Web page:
The Battle of Qarqar is a significant historical event that has intrigued scholars, historians, and biblical enthusiasts for years. This monumental clash, often referred to as the Battle of Karkar, sheds light on the ancient conflicts that shaped the Near Eastern world. Let’s delve into the details of the Qarqar battle and its biblical connections, exploring its implications and historical context.

Understanding the Battle of Qarqar

The Battle of Qarqar occurred in 853 BCE near the Orontes River in modern-day Syria. This battle saw the forces of the Assyrian king Shalmaneser III face a coalition of twelve kings, including King Ahab of Israel. The Assyrian empire, known for its military prowess and expansionist policies, met unexpected resistance from this formidable alliance.

Qarqar in the Biblical Context

While the Battle of Qarqar is not explicitly mentioned in the Bible, its significance can be inferred through the historical context of the period. King Ahab, a prominent figure in the Old Testament, is a key player in this battle. His participation underscores the geopolitical dynamics of the time, providing insights into the broader biblical narrative.

The Coalition Against Assyria

The coalition against Assyria at the Battle of Qarqar included various states from the Levant and beyond. Key members of this alliance were:

  • King Ahab of Israel: His involvement highlights the interconnectedness of the biblical and historical records.
  • Hadadezer of Damascus: Another significant figure who played a crucial role in the resistance against Assyria.
  • Irhuleni of Hamath: His participation further exemplifies the unity among the regional powers against a common foe.

Archaeological Findings and Maps

Archaeological excavations and findings have provided invaluable insights into the Qarqar battle. Artifacts and inscriptions, particularly the Kurkh Monolith, detail the events and the scale of the conflict. These discoveries help historians piece together the realities of the battle and its aftermath.

Moreover, biblical archaeology maps have been instrumental in locating Qarqar and understanding the topography of the ancient battlefield. These maps offer a visual representation of the strategic positions and movements during the battle, enriching our comprehension of this historical event.

The Aftermath and Historical Impact

The Battle of Qarqar had profound implications for the ancient Near Eastern world. Although the Assyrian king Shalmaneser III claimed victory, the resistance demonstrated by the coalition forces marked a significant check on Assyrian expansion. This battle exemplifies the fierce opposition faced by empires and the resilience of smaller states.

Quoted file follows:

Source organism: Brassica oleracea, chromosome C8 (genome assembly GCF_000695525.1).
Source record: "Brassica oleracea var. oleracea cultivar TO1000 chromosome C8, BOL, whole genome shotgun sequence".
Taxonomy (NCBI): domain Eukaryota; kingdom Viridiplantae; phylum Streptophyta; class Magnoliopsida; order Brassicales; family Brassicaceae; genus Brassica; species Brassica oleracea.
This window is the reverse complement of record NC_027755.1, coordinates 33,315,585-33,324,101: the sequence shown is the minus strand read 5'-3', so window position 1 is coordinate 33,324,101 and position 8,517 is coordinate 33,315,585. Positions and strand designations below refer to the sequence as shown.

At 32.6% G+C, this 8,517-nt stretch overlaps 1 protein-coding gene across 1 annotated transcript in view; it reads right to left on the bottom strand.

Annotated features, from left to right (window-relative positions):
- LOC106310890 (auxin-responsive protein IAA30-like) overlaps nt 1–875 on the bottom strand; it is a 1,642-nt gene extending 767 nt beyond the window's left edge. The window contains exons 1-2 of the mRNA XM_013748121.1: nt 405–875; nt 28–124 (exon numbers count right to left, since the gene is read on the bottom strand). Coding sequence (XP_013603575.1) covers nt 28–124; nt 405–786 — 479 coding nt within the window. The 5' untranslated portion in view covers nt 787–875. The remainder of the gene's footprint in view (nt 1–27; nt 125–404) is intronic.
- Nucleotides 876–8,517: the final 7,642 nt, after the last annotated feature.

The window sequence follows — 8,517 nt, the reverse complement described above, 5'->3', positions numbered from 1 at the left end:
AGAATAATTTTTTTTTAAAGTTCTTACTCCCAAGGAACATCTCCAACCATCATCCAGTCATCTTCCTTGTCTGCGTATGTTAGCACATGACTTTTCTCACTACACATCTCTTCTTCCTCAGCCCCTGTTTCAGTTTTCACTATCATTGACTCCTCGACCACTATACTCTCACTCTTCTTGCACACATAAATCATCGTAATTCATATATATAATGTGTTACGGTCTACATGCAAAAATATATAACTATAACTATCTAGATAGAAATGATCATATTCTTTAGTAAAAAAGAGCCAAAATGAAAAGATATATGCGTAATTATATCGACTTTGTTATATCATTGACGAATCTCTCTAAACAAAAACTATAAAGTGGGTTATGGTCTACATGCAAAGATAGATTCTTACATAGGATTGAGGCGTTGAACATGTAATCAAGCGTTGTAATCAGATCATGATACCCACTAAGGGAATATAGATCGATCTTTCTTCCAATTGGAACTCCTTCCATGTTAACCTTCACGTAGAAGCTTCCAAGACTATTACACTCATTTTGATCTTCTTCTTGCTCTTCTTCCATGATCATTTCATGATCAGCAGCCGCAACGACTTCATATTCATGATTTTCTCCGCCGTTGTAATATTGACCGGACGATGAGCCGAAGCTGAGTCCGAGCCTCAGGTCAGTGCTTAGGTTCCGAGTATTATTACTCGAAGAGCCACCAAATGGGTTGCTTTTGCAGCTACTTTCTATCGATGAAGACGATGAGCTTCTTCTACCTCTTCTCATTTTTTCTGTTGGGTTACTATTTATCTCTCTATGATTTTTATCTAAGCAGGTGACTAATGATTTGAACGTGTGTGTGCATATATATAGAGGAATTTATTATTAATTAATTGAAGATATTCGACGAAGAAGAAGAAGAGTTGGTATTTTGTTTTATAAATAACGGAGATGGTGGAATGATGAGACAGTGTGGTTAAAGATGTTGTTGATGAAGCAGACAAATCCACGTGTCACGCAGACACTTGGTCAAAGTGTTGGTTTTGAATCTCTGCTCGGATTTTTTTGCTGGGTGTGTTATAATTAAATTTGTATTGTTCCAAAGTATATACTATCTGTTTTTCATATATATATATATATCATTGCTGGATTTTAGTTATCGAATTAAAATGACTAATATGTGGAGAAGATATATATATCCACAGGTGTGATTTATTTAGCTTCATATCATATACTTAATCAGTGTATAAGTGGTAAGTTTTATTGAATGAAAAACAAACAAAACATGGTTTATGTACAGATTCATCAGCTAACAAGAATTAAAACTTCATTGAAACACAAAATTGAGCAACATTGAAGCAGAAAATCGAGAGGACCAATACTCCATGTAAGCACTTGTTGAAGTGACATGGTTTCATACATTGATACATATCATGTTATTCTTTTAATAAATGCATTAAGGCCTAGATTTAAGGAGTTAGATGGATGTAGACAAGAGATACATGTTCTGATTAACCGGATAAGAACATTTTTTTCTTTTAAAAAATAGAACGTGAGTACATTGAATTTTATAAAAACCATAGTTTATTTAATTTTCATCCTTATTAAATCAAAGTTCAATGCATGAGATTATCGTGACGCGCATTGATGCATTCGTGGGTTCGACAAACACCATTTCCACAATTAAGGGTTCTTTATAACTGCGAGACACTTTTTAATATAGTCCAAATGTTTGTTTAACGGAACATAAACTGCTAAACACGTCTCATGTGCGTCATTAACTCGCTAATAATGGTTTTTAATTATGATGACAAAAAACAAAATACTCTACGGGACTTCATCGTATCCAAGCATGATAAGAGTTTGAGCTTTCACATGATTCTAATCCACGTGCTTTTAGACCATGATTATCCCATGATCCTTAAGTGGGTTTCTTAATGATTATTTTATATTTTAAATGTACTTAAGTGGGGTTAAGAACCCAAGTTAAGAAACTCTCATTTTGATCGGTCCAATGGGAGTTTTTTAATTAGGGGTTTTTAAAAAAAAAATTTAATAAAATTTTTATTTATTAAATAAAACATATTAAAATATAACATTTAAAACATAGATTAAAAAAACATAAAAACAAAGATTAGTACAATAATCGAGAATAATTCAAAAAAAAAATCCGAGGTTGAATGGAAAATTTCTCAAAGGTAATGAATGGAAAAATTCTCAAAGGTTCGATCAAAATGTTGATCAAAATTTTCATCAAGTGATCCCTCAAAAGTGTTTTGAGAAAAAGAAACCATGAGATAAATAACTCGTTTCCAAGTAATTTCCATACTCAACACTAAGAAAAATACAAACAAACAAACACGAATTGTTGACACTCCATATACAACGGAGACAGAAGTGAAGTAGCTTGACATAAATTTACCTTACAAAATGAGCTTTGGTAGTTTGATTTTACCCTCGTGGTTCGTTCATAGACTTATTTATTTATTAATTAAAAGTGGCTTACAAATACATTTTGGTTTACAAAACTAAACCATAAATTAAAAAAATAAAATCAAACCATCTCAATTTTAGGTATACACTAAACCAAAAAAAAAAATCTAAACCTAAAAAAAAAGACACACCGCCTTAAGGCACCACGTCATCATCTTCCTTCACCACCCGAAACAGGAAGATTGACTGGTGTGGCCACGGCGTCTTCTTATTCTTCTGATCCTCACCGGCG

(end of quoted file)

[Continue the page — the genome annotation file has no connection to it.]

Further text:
The Battle of Qarqar remains a pivotal event in ancient history, bridging the biblical narrative and historical facts. Its study not only illuminates the past conflicts but also enhances our understanding of the intricate relationships and power struggles of the time. As we uncover more through archaeological findings and maps, the legacy of Qarqar continues to captivate and inform scholars and enthusiasts alike.

For more detailed explorations of biblical battles and archaeological discoveries, stay tuned to Biblical Archaeology Maps and Findings.

The Battle of Qarqar was a major military conflict that took place in 853 BC near the ancient city of Karkar in Syria. The battle was fought between an alliance of several Near Eastern powers, including Israel, and the Assyrian Empire. The Assyrian king, Shalmaneser III, led a huge army to attack the alliance, in which the king of Israel, Ahab, participated among others. The battle is not mentioned in the Bible, and it is described only in Assyrian records. The results of the battle are unclear, as both sides claimed victory. However, the Assyrians continued the campaign and eventually conquered many of the territories of the alliance. The battle of Karkar is seen as an important event in the history of the ancient East.

By Yuber – from en wiki, Public Domain,
  1. King Hadadezer himself commanded 1,200 chariots, 1,200 horsemen and 20,000 soldiers;
  2. King Irhuleni of Hamath commanded 700 chariots, 700 horsemen and 10,000 soldiers;
  3. King Ahab of Israel sent 2,000 chariots and 10,000 soldiers (the number of Ahab’s forces is a subject of controversy among scholars);
  4. The Kingdom of KUR sent 500 soldiers;
  5. The land of KUR h sent 1,000 soldiers;
  6. The land of Irqanata sent 10 chariots and 10,000 soldiers;
  7. King Matinu Baal of Arwad sent 200 soldiers;
  8. The land of Usannata sent 200 soldiers;
  9. King Adunu Baal of Ušnatu  ;
  10. King Gindibu of Arabia sent 1000 camel cavalry;
  11. King Ba’asa, son of Ruhubi, of the land of Ammon sent 100 soldiers.



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